The Port of Bellingham Commission could decide Tuesday, March 31, whether to sign what port staff say is a milestone deal to start rebuilding part of the city’s waterfront.
The proposed agreement with Dublin-based Harcourt Developments includes roughly 19 acres at the northwestern corner of a contaminated section of Bellingham waterfront that was once home to the Georgia-Pacific Corp. pulp, chemical and tissue operations that shut down in 2007.
In two special meetings, one starting at 3 p.m. and one at 6 p.m., people will have their last chance to comment on the proposed deal, which can be viewed at portofbellingham.com/524/Waterfront-District.
So far, the port has put a net $23.5 million into roughly 187 acres along the waterfront, which includes the 19 acres in the deal, according to accounting numbers compiled by port staff.
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As of the end of February 2015, accounting showed the port had spent more then $54 million on planning, maintenance, design, demolition, insurance, environmental cleanup planning, and program costs. At the same time, it had received more than $30 million back from environmental grants, an insurance policy, leasing some of the land, third-party cleanup payments, and the sale of the Cornwall Beach site to the city.
Port Environmental Director Mike Stoner and Executive Director Rob Fix said the port should start to see more money back on that investment as state Model Toxics Control Act grants and insurance money reimburse cleanup costs, and more parcels are leased or sold, such as those covered in the potential agreement with Harcourt.
“As we move down the road here, that deficit number will go into the black fairly soon, especially as we start to sell property to Harcourt,” Stoner said.
Once the deal is signed, Harcourt will have two weeks to put down $200,000 for the Granary Building, which will need to be redeveloped by 2019. Aside from the Granary and one other building, the schedule of development will be subject to market conditions.
The deal outlines plans for the rest of the roughly 19 acres to be sold in parcels as projects are proposed by Harcourt, at a price of $20 per square foot, an amount port staff say was fair based on appraisals of the contaminated brownfield site. The value per square foot would go up 3 percent per year.
The agreement allows for Harcourt to either lease the land or purchase it through deals financed by the port.
When asked if the deal would help the port at least break even on the waterfront redevelopment, Fix said he couldn’t answer.
“I don’t pretend to know how much that land will be sold for,” Fix said. “I don’t suspect we’re going to make or meet the original forecasts that were done in 2005, in part because of changes in zoning.”
For example, a piece of the waterfront just south of the 19 acres were originally planned to be zoned for mixed use, which would allow for businesses or industries that don’t require being on the waterfront, but that area is actually zoned industrial, which would still allow for offices, storage, public buildings, restaurants, bars and other options. Mixed-use land can be sold for a higher price per square foot, Fix said.
For some who worked for years to plan for redevelopment of the Granary Building, parts of the deal seemed frustrating.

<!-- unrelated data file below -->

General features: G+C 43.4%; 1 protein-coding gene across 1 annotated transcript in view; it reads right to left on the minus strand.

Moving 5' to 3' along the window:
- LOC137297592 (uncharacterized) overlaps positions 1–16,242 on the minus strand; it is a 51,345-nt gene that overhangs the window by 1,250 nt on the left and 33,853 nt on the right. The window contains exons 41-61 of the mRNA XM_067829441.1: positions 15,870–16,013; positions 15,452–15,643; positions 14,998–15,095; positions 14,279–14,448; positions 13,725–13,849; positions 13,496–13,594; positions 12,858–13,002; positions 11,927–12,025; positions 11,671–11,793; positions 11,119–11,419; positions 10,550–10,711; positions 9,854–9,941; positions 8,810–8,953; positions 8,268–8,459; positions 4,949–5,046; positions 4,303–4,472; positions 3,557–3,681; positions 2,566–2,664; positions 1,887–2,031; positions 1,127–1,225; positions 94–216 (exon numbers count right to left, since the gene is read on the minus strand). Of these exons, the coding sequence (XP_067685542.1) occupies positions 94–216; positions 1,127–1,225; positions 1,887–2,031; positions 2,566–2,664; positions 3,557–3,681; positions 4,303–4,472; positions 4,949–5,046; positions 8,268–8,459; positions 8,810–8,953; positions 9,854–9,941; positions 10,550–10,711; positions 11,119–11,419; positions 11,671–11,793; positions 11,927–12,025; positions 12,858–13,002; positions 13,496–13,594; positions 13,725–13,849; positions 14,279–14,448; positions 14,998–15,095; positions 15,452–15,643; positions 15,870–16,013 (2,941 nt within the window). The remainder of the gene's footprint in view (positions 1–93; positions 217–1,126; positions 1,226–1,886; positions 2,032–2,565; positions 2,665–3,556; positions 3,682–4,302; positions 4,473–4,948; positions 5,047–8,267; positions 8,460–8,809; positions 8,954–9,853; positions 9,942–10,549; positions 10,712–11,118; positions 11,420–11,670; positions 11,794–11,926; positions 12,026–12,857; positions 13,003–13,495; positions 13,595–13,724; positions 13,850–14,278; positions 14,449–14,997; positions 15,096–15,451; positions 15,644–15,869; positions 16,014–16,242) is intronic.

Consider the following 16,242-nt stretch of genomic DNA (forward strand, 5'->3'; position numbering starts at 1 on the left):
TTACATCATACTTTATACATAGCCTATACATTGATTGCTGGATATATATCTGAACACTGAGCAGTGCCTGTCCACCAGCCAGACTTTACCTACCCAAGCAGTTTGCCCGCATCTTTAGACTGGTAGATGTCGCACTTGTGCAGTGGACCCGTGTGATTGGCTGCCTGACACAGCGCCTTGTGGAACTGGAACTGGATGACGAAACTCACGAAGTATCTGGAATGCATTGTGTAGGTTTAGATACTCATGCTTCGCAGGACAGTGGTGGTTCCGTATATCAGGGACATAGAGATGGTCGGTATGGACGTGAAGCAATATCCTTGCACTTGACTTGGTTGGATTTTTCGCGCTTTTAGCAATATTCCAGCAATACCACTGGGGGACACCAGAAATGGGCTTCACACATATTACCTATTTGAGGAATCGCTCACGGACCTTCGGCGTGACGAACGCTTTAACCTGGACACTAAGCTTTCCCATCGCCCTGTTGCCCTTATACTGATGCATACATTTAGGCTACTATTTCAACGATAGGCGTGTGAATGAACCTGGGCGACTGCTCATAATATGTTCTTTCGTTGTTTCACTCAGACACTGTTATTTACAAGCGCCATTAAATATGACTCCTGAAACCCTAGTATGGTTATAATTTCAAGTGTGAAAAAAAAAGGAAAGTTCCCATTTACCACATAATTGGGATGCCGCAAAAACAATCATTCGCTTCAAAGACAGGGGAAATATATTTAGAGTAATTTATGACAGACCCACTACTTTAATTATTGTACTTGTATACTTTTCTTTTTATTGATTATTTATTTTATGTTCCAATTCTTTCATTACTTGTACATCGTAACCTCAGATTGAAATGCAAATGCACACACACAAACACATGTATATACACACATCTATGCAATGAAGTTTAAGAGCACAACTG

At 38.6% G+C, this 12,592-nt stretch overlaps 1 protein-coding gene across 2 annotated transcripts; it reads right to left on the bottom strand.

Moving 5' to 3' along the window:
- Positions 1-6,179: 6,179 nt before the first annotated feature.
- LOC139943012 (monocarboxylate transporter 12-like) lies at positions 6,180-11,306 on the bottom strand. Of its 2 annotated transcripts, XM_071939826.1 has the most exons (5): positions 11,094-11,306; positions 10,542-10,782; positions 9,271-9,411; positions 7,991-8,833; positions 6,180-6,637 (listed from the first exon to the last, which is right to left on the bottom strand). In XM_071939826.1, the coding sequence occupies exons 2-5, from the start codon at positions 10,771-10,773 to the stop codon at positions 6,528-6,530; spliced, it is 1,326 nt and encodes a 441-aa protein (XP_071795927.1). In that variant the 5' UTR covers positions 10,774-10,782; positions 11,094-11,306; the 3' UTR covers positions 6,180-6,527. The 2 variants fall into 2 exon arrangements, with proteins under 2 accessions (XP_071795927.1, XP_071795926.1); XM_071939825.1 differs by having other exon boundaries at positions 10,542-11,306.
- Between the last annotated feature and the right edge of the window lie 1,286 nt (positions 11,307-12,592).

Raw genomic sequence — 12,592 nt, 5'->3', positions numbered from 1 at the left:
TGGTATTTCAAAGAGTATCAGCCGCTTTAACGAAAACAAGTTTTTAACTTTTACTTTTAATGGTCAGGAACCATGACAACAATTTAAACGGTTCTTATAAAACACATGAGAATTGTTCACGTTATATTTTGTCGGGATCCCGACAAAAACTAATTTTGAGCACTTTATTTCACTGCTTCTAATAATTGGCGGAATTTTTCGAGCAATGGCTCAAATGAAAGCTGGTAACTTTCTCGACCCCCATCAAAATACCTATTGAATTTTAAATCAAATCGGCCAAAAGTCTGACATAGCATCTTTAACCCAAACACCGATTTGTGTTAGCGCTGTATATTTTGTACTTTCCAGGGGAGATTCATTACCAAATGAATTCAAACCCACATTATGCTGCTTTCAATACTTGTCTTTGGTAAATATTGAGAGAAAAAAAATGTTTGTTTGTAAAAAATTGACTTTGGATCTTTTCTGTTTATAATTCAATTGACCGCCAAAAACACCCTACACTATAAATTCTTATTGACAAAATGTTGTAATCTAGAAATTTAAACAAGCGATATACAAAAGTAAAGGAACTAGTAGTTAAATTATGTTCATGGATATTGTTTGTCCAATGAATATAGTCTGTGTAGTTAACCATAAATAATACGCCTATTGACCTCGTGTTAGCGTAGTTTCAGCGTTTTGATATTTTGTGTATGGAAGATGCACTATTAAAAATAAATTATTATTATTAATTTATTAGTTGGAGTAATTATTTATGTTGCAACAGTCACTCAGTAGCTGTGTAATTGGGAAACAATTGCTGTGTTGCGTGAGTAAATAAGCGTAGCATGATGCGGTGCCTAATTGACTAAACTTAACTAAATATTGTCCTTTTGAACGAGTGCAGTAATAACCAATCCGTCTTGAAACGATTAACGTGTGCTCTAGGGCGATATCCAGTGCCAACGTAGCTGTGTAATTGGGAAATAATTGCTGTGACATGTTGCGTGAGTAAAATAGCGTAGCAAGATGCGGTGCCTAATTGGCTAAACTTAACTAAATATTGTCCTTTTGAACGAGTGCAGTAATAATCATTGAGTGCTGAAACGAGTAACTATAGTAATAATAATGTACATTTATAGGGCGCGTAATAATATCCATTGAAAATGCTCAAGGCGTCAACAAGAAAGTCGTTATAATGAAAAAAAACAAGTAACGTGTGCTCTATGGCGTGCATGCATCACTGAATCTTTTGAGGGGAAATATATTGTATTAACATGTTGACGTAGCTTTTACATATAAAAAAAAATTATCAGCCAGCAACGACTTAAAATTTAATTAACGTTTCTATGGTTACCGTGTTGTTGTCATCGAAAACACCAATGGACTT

John Blethen, who with James Willson presented a plan to buy the Granary for $225,000 in July 2013, said he was annoyed by what seemed to be a sweetheart deal.
“I can tell you we would have had the building up and running by now, and I can tell you our deal wasn’t contingent on spending more than $6 million on building Granary Avenue,” Blethen said in reference to $6.5 million set aside to build the entrance road into the waterfront site, as laid out in a master waterfront plan signed by the port and city.
“That avenue is basically going to service one owner,” Blethen continued, acknowledging, “I guess I’m just not the beneficiary — it depends on which side of the table you’re sitting on.”
Fix said Blethen would have been offered the same benefits as Harcourt under the master plan finalized in December 2013.
Giving the first major developer the chance to build the entrance to the waterfront site will make for a more consistent product that blends with the rest of the site, Fix said.
“I think it’s a question of should you take $25,000 more to do the Granary as a one-off,” port spokesman Mike Hogan said. “There are tremendous advantages to having Harcourt, that has that experience and investment capital, be engaged for that entire 19 acres. Overall, it outweighed doing the project as a one-off, and it brought more to the table.”
Cat Sieh, a member of Save the Granary, an ad hoc group of citizens who rallied for the building, said she thought it was good to see language in the development agreement that protects and prioritizes the Granary.
“It’s been a long fight to prevent that from being torn down, and a relief to see it off the chopping block,” Sieh said. “I would have liked to have seen a stricter completion deadline than 2019. It seems achievable, seeing as back when the port was looking for developers, we had two ready to go on that building.”
Fix said that regardless of what critics said, he thinks the deal is the best option for the port.
“It’s important for readers (of The Bellingham Herald) to know the port values putting this land back to use,” he said. “That means getting back to work and getting jobs on the properties. Without it, I think we’d be facing a brownfield site with no redevelopment.
“Dollars are a very important consideration ... but it’s certainly not the only factor here,” he continued. “One of the factors is putting the land back to work.”